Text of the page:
“In order to be irreplaceable one must always be different” – Coco Chanel

While Kolin made many valid points in Successful Writing that Works, I’m going to have to give Coco the win here.

In one of his chapters, Kolin acknowledges “Ten Proven Ways to Be a Team Player”.  I found myself (mostly) agreeing with points 1-9, but when I got to number 10, I just lost it.  Point number 10 reads: ‘Go with group consensus’.  Now is anyone else as frustrated/ disgusted by this mandate as I am?  This goes against everything we have been taught about individuality and the value of each person’s opinion.  Kolin is telling the audience that not only is conformity acceptable, but it is beneficial in this case.  Okay, I will get off my soap box now (only slightly).

I can see where Kolin is coming from in a very very small way.  It would be exhausting and unnecessary for one member of a group to disagree with every decision that the group makes.  After all, group work requires collaboration and compromise.  This does not mean, however, that a group member should stifle his or her opinion on important topics.  Take the examples of children going against their parents and pursuing a career path that is against the wishes of their superiors.  If every child followed the groupthink and pursued a ‘sensible’ career in medicine or law, there likely wouldn’t be any musicians, athletes, artists, etc in the world.  It took these people being brave and sticking to their own opinion to allow them to achieve greatness.

I view this group project in the same light.  Although compromise is necessary in some cases, the loss of individuality could ultimately make the outcome of the entire project suffer.  The reason groups work so well is that each group mate brings a unique perspective to the table.  The opinions of these people should be celebrated, not hidden.

So I’m sorry Kolin, but I will not “accept the group’s decision as final”. I will be that “lone ranger” when it can be of benefit to the group and to the project.  After all, as Coco so eloquently stated, “In order to be irreplaceable one must always be different”. I’m going to make that my Number 10 instead.


4 thoughts on ““In order to be irreplaceable one must always be different” – Coco Chanel

  1. Agreed, Abigail. Maybe “pick your battles” would have been a better way to frame that particular gem of advice. While you certainly don’t want to swim upstream purely for the sake of doing so, you also don’t want to compromise what could be a wonderful idea simply because others aren’t immediately on board. I do think, though, that in order to “swim upstream” effectively, one must be able to take into consideration the perspectives of group members in order to frame ideas in a way that will help them see where you’re coming from… to NOT go with consensus is certainly to take a risk, one that requires some rhetorical strategizing if you’re to win over the crowd.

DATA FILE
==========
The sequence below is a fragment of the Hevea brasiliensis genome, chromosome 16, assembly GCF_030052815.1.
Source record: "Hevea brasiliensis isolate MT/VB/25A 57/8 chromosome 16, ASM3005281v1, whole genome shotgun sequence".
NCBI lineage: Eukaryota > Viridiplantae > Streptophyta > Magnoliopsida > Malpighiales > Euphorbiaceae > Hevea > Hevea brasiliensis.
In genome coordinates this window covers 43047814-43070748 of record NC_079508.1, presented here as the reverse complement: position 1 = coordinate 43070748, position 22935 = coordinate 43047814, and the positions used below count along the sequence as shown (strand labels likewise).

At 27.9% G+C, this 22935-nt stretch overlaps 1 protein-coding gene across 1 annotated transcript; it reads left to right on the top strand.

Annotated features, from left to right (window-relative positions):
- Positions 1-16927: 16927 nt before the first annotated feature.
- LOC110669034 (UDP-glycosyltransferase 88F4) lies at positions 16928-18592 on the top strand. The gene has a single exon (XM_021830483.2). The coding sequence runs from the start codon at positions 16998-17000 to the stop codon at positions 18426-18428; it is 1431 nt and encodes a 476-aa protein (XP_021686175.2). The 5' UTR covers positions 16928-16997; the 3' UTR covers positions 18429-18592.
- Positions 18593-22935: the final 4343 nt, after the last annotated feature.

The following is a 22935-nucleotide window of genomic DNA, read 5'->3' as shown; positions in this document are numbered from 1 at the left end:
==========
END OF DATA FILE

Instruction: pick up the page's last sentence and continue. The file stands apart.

2. I think this is such an important distinction to be made. The way that Liz words it seems very appropriate, “pick your battles.” While I know there are plenty of very outspoken people in groups, I have had less experience with those type of people than I have had with people who don’t talk enough. (Maybe I’m the outspoken one who talks to much? I hope not). I think it’s important to encourage sharing of opinions in groups, especially for an age group where many of us are still trying to find our voice. We need to be reminded to be individuals.

  3. I love how you had an issue with the reading and were able to defend why you found it so frustrating. You also fit your title in a way that had me thinking about individuality in a positive light before I even clicked in the article (great title I must add). You did a great job of relating the issue that you found in the reading back to our current classroom projects. Your words will be swimming in my head as I head to any of my many group meetings with week!

  4. While I was reading through Kolin’s piece, I didn’t even pause or give any second thought when I came across his 10th “Proven Ways To Be A Team Player”. After having read this post, I’m shocked that I didn’t react to that point in the same way because I couldn’t agree more with your stance. Although I do agree that rather than an outright rejection of Kolin’s idea, a more carefully constructed statement such as the one Liz presented, is more appropriate due to the undeniable reality that sometimes, you’re just wrong. Regardless, you reminded me of how important it is to express and defend my own ideas that I strongly believe will benefit the group even if they are initially opposed to it because I do tend to give up easily when the popular opinion conflicts with mine.

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